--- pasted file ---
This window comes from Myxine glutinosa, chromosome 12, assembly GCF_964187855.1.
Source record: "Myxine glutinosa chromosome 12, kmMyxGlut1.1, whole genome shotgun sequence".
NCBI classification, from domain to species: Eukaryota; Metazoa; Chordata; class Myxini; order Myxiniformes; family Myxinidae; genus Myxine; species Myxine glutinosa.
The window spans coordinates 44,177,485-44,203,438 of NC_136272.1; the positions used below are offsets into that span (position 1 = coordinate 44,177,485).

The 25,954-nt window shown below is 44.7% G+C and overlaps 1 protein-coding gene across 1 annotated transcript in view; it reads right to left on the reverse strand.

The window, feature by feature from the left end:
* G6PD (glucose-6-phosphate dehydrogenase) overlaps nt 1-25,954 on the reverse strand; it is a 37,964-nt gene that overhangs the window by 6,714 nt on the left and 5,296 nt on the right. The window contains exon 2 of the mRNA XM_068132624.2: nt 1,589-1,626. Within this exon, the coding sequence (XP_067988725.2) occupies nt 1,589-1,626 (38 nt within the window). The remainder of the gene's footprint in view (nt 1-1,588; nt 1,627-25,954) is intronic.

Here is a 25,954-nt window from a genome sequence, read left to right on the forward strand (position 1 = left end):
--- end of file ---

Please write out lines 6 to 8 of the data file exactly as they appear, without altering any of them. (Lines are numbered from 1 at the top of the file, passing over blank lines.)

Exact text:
The window, feature by feature from the left end:
* G6PD (glucose-6-phosphate dehydrogenase) overlaps nt 1-25,954 on the reverse strand; it is a 37,964-nt gene that overhangs the window by 6,714 nt on the left and 5,296 nt on the right. The window contains exon 2 of the mRNA XM_068132624.2: nt 1,589-1,626. Within this exon, the coding sequence (XP_067988725.2) occupies nt 1,589-1,626 (38 nt within the window). The remainder of the gene's footprint in view (nt 1-1,588; nt 1,627-25,954) is intronic.

Here is a 25,954-nt window from a genome sequence, read left to right on the forward strand (position 1 = left end):